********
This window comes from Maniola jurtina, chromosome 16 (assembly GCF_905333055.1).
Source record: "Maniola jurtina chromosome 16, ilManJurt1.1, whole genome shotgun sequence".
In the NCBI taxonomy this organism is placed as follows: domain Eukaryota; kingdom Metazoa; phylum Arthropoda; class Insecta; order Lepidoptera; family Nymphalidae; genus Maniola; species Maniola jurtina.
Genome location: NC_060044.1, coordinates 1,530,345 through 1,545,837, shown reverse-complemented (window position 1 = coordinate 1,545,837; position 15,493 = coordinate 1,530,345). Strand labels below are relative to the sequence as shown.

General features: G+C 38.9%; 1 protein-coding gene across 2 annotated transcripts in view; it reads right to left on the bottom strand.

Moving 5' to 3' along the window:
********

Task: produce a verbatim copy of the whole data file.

This window comes from Maniola jurtina, chromosome 16 (assembly GCF_905333055.1).
Source record: "Maniola jurtina chromosome 16, ilManJurt1.1, whole genome shotgun sequence".
In the NCBI taxonomy this organism is placed as follows: domain Eukaryota; kingdom Metazoa; phylum Arthropoda; class Insecta; order Lepidoptera; family Nymphalidae; genus Maniola; species Maniola jurtina.
Genome location: NC_060044.1, coordinates 1,530,345 through 1,545,837, shown reverse-complemented (window position 1 = coordinate 1,545,837; position 15,493 = coordinate 1,530,345). Strand labels below are relative to the sequence as shown.

General features: G+C 38.9%; 1 protein-coding gene across 2 annotated transcripts in view; it reads right to left on the bottom strand.

Moving 5' to 3' along the window: